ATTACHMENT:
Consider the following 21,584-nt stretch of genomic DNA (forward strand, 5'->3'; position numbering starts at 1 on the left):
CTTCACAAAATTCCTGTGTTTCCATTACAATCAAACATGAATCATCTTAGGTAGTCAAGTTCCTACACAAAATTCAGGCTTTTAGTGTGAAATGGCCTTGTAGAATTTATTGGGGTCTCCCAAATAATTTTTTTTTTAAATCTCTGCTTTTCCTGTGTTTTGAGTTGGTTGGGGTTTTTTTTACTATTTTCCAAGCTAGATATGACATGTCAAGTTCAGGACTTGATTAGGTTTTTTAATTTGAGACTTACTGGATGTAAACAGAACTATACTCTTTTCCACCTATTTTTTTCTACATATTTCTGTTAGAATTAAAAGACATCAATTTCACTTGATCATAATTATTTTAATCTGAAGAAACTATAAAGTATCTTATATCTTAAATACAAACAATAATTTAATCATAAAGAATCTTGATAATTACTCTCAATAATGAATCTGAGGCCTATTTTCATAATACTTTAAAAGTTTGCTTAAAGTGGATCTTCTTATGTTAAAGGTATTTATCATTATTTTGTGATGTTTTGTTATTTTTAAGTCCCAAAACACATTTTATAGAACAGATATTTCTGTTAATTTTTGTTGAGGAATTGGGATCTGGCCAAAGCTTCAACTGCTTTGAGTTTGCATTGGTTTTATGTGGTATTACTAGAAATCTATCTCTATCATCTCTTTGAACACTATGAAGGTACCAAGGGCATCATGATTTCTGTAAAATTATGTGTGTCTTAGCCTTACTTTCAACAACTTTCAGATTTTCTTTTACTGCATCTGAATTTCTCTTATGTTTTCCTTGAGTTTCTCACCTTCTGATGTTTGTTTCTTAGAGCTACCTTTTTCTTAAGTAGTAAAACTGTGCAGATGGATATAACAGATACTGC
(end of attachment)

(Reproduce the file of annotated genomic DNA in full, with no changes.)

Consider the following 21,584-nt stretch of genomic DNA (forward strand, 5'->3'; position numbering starts at 1 on the left):
CTTCACAAAATTCCTGTGTTTCCATTACAATCAAACATGAATCATCTTAGGTAGTCAAGTTCCTACACAAAATTCAGGCTTTTAGTGTGAAATGGCCTTGTAGAATTTATTGGGGTCTCCCAAATAATTTTTTTTTTAAATCTCTGCTTTTCCTGTGTTTTGAGTTGGTTGGGGTTTTTTTTACTATTTTCCAAGCTAGATATGACATGTCAAGTTCAGGACTTGATTAGGTTTTTTAATTTGAGACTTACTGGATGTAAACAGAACTATACTCTTTTCCACCTATTTTTTTCTACATATTTCTGTTAGAATTAAAAGACATCAATTTCACTTGATCATAATTATTTTAATCTGAAGAAACTATAAAGTATCTTATATCTTAAATACAAACAATAATTTAATCATAAAGAATCTTGATAATTACTCTCAATAATGAATCTGAGGCCTATTTTCATAATACTTTAAAAGTTTGCTTAAAGTGGATCTTCTTATGTTAAAGGTATTTATCATTATTTTGTGATGTTTTGTTATTTTTAAGTCCCAAAACACATTTTATAGAACAGATATTTCTGTTAATTTTTGTTGAGGAATTGGGATCTGGCCAAAGCTTCAACTGCTTTGAGTTTGCATTGGTTTTATGTGGTATTACTAGAAATCTATCTCTATCATCTCTTTGAACACTATGAAGGTACCAAGGGCATCATGATTTCTGTAAAATTATGTGTGTCTTAGCCTTACTTTCAACAACTTTCAGATTTTCTTTTACTGCATCTGAATTTCTCTTATGTTTTCCTTGAGTTTCTCACCTTCTGATGTTTGTTTCTTAGAGCTACCTTTTTCTTAAGTAGTAAAACTGTGCAGATGGATATAACAGATACTGC